tumult


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tu·mult

 (to͞o′mŭlt′, tyo͞o′-)
n.
1. A great noise, as of a crowd: had to shout over the tumult in the cafeteria.
2. A disorderly commotion or disturbance: "shops at this hour ... the scene of mercantile tumult" (Nicholas Clapp).
3. A state of agitation of the mind or emotions: "I spend much time in a tumult of anger and disbelief" (Scott Turow).

[Middle English tumulte, from Latin tumultus.]

tumult

(ˈtjuːmʌlt)
n
1. a loud confused noise, as of a crowd; commotion
2. violent agitation or disturbance
3. great emotional or mental agitation
[C15: from Latin tumultus, from tumēre to swell up]

tu•mult

(ˈtu mʌlt, -məlt, ˈtyu-)

n.
1. violent and noisy commotion or disturbance of a crowd or mob; uproar.
2. a general outbreak, riot, uprising, or other disorder.
3. highly distressing agitation of mind or feeling; turbulent mental or emotional disturbance.
[1375–1425; late Middle English tumult(e) < Latin tumultus an uproar, akin to tumēre to swell]

Tumult

 a disorderly mob; a violent commotion.
Examples: tumult of grief and indignation, 1844; of joys, 1777; of passions, 1711; of spirits.
ThesaurusAntonymsRelated WordsSynonymsLegend:
Noun1.tumult - a state of commotion and noise and confusiontumult - a state of commotion and noise and confusion
commotion, hoo-ha, hoo-hah, hurly burly, kerfuffle, to-do, disruption, disturbance, flutter - a disorderly outburst or tumult; "they were amazed by the furious disturbance they had caused"
combustion - a state of violent disturbance and excitement; "combustion grew until revolt was unavoidable"
2.tumult - violent agitationtumult - violent agitation      
agitation - the feeling of being agitated; not calm
3.tumult - the act of making a noisy disturbancetumult - the act of making a noisy disturbance
disturbance - the act of disturbing something or someone; setting something in motion
ado, bustle, flurry, hustle, stir, fuss - a rapid active commotion

tumult

noun
2. clamour, row, outbreak, racket, din, uproar, fracas, commotion, pandemonium, babel, hubbub, hullabaloo Round one ended to a tumult of whistles, screams and shouts.
clamour peace, quiet, silence, calm, hush, serenity, stillness, repose

tumult

noun
1. Sounds or a sound, especially when loud, confused, or disagreeable:
2. A quarrel, fight, or disturbance marked by very noisy, disorderly, and often violent behavior:
Informal: fracas.
Slang: rumble.
3. An interruption of regular procedure or of public peace:
Informal: flap, to-do.
4. A state of discomposure:
Informal: lather, stew.
Translations
ضَجَّه
rámusruch
tumult
hávaîi, læti
kņadatroksnis

tumult

[ˈtjuːmʌlt] N (= uproar) → tumulto m
to be in a tumult [person] → estar agitado or alborotado
her emotions were in a tumulttenía un conflicto emocional

tumult

[ˈtjuːmʌlt] ntumulte m

tumult

n
(= uproar)Tumult m; the tumult of battledas Schlachtgetümmel
(emotional) his mind was in a tumultsein Inneres befand sich in Aufruhr; a tumult of emotion/weepingein Gefühls-/Tränenausbruch m

tumult

[ˈtjuːmʌlt] ntumulto

tumult

(ˈtjuːmalt) noun
a great noise (usually made by a crowd). He could hear a great tumult in the street.
tuˈmultuous (-tʃuəs) adjective
with great noise or confusion. The crowd gave him a tumultuous welcome; tumultuous applause.
tuˈmultuously adverb
References in classic literature ?
While the words were still on the lips of Heyward, there had arisen such a tumult of yells and cries as served to drive the swift currents of his own blood back from its bounding course into the fountains of his heart.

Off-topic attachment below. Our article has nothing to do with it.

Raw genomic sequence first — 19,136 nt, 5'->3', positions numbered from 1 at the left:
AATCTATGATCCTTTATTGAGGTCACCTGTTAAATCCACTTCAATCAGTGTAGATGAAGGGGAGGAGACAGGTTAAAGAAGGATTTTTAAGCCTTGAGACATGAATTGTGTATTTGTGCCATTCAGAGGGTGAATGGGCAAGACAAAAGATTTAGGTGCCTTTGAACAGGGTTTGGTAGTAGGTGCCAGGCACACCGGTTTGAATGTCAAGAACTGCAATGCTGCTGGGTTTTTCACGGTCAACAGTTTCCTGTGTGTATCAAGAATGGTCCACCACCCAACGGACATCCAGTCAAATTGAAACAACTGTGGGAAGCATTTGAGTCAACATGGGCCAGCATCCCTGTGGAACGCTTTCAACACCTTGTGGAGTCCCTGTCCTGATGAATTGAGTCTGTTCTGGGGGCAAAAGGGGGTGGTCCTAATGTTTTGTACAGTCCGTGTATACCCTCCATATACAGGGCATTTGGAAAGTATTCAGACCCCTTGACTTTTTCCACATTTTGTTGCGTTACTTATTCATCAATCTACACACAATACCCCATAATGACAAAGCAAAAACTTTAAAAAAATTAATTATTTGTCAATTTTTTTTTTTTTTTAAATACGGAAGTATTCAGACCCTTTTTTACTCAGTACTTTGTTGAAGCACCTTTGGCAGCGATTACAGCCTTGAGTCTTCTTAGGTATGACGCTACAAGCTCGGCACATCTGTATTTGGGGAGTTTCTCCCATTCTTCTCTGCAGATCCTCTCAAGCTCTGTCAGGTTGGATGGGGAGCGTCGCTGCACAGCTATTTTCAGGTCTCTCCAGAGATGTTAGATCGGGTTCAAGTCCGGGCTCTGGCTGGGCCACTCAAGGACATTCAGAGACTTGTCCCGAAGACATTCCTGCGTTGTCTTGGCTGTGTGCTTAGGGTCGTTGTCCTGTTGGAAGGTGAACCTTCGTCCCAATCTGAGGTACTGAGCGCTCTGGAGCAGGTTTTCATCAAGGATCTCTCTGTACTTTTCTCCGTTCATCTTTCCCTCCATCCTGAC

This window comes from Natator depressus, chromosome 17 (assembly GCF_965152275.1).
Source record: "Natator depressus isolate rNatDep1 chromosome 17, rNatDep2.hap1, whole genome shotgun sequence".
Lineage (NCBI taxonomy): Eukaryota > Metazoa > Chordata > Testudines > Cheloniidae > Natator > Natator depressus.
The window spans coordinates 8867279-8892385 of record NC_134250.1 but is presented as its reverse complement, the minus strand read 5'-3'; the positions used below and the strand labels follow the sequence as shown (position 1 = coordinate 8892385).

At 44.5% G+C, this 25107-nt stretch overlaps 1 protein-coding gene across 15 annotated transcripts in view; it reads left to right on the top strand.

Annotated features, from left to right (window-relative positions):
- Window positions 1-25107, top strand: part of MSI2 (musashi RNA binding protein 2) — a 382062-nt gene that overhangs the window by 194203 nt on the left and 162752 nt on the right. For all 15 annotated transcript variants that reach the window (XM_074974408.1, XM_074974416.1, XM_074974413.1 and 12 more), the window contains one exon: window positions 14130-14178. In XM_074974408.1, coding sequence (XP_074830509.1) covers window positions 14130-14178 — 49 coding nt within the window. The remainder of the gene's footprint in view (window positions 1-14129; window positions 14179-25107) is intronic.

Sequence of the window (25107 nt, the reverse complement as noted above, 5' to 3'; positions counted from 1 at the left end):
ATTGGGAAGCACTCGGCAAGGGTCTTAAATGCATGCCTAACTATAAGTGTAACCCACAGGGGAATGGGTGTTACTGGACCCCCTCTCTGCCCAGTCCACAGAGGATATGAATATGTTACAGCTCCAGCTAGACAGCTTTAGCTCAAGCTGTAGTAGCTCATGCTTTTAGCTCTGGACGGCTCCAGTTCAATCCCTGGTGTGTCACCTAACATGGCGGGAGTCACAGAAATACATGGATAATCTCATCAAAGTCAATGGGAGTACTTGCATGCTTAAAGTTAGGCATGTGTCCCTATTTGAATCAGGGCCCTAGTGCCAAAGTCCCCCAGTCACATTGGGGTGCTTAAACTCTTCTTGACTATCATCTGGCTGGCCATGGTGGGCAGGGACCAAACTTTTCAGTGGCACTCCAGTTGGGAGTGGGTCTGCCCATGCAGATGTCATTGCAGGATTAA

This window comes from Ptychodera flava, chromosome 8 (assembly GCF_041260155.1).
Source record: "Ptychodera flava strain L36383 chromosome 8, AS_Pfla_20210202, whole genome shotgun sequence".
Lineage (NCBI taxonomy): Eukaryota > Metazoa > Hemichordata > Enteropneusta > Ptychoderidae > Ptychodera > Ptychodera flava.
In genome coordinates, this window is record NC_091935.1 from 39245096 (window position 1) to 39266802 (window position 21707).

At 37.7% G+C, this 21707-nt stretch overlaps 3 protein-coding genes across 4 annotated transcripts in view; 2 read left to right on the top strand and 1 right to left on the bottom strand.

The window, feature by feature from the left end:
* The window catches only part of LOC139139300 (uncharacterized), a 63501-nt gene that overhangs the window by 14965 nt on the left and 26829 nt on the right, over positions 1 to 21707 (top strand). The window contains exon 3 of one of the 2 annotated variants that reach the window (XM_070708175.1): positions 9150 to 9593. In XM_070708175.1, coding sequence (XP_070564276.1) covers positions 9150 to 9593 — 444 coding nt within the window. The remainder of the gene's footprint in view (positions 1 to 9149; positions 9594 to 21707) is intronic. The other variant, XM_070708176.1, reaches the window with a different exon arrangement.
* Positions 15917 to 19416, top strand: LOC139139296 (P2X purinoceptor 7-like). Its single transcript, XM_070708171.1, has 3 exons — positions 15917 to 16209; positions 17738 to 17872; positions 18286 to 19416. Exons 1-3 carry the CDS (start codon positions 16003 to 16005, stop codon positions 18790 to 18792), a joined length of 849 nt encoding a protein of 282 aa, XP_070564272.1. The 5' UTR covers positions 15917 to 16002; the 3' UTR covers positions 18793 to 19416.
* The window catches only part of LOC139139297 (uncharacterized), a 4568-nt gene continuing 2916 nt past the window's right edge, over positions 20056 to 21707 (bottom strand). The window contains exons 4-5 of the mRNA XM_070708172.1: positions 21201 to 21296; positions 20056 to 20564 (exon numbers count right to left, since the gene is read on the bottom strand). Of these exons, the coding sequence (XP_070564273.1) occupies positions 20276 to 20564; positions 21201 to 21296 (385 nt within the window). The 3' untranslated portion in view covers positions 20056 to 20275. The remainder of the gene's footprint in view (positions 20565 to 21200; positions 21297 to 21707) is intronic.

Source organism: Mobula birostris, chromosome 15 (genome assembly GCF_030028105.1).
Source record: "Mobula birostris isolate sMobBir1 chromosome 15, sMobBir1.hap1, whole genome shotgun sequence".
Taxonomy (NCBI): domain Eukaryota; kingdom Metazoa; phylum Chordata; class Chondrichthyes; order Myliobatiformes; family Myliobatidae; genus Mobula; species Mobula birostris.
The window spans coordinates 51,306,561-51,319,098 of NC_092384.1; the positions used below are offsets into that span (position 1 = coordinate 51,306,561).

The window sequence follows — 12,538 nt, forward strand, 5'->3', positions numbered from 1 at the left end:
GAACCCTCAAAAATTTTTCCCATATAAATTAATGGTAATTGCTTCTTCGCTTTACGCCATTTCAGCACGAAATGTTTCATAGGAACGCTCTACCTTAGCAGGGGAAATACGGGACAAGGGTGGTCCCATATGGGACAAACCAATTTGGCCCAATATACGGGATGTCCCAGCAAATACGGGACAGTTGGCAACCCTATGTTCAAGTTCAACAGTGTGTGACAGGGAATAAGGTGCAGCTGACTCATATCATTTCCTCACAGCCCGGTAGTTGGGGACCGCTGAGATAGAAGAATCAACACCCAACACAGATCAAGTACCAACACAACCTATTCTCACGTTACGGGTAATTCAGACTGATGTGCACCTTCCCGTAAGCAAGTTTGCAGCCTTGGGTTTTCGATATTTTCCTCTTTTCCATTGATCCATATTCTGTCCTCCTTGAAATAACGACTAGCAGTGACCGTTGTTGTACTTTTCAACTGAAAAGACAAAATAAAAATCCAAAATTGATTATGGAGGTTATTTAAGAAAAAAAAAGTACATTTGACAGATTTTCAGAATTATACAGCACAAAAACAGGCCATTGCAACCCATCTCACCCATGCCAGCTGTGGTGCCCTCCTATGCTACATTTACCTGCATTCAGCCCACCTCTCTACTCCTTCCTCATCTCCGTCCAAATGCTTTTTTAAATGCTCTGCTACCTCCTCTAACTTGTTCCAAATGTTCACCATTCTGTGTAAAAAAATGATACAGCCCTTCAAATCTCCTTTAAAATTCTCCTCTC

It was the belief of those who knew him best, that he would positively have taken the very singular step of giving up the House of the Seven Gables to the representative of Matthew Maule, but for the unspeakable tumult which a suspicion of the old gentleman's project awakened among his Pyncheon relatives.
The evolutions of the parade; the tumult of the battle; the flourish of old heroic music, heard thirty years before -- such scenes and sounds, perhaps, were all alive before his intellectual sense.
But now when the boatswain calls all hands to lighten her; when boxes, bales, and jars are clattering overboard; when the wind is shrieking, and the men are yelling, and every plank thunders with trampling feet right over Jonah's head; in all this raging tumult, Jonah sleeps his hideous sleep.
You know I've been lying all day with the sick-headache; and there's been such a tumult made ever since you came, I'm half dead.
At first the tumult of my own thoughts, summoned by the danger-signal and swarming to the rescue from every quarter of my skull, kept up such a hurrah and confusion and fifing and drumming that I couldn't take in a word; but presently when my mob of gathering plans began to crystallize and fall into position and form line of battle, a sort of order and quiet ensued and I caught the boom of the king's batteries, as if out of remote distance:
Scarcely had these tones sounded, everywhere there began tumult and sound, as if voices above and below the water.
How all my brain was in tumult, and all my heart in insurrection
Wuthering' being a significant provincial adjective, descriptive of the atmospheric tumult to which its station is exposed in stormy weather.
In the thoroughfares where shops abound, the sordid struggle with poverty shows itself unreservedly on the filthy pavement; gathers its forces through the week; and, strengthening to a tumult on Saturday night, sees the Sunday morning dawn in murky gaslight.
Everywhere was tumult, exultation, deafening and maniacal bewilderment, astounding noise, yet furious dumb-show.
Although they had but that moment left the school behind them, they were now in the busy thoroughfares of a city, where shadowy passengers passed and repassed; where shadowy carts and coaches battle for the way, and all the strife and tumult of a real city were.